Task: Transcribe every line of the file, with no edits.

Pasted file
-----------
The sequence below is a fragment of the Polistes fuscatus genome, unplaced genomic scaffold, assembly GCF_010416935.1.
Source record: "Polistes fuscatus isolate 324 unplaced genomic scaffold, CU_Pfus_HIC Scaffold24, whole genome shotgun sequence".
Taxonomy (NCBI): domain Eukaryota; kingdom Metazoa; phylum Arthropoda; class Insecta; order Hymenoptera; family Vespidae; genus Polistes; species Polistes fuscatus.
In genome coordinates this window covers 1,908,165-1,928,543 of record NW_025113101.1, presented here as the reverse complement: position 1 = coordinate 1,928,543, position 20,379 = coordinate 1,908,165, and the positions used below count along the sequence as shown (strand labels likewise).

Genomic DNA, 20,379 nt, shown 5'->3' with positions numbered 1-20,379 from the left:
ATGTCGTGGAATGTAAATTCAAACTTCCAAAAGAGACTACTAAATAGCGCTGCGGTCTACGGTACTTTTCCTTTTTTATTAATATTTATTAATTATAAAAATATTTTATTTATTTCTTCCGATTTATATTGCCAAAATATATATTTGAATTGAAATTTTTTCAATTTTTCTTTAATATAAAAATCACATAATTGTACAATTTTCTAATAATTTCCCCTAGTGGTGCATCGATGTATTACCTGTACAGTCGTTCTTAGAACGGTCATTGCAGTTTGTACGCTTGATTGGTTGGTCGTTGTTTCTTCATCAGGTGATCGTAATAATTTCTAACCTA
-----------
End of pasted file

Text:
The sequence below is a fragment of the Polistes fuscatus genome, unplaced genomic scaffold, assembly GCF_010416935.1.
Source record: "Polistes fuscatus isolate 324 unplaced genomic scaffold, CU_Pfus_HIC Scaffold24, whole genome shotgun sequence".
Taxonomy (NCBI): domain Eukaryota; kingdom Metazoa; phylum Arthropoda; class Insecta; order Hymenoptera; family Vespidae; genus Polistes; species Polistes fuscatus.
In genome coordinates this window covers 1,908,165-1,928,543 of record NW_025113101.1, presented here as the reverse complement: position 1 = coordinate 1,928,543, position 20,379 = coordinate 1,908,165, and the positions used below count along the sequence as shown (strand labels likewise).

Genomic DNA, 20,379 nt, shown 5'->3' with positions numbered 1-20,379 from the left:
ATGTCGTGGAATGTAAATTCAAACTTCCAAAAGAGACTACTAAATAGCGCTGCGGTCTACGGTACTTTTCCTTTTTTATTAATATTTATTAATTATAAAAATATTTTATTTATTTCTTCCGATTTATATTGCCAAAATATATATTTGAATTGAAATTTTTTCAATTTTTCTTTAATATAAAAATCACATAATTGTACAATTTTCTAATAATTTCCCCTAGTGGTGCATCGATGTATTACCTGTACAGTCGTTCTTAGAACGGTCATTGCAGTTTGTACGCTTGATTGGTTGGTCGTTGTTTCTTCATCAGGTGATCGTAATAATTTCTAACCTA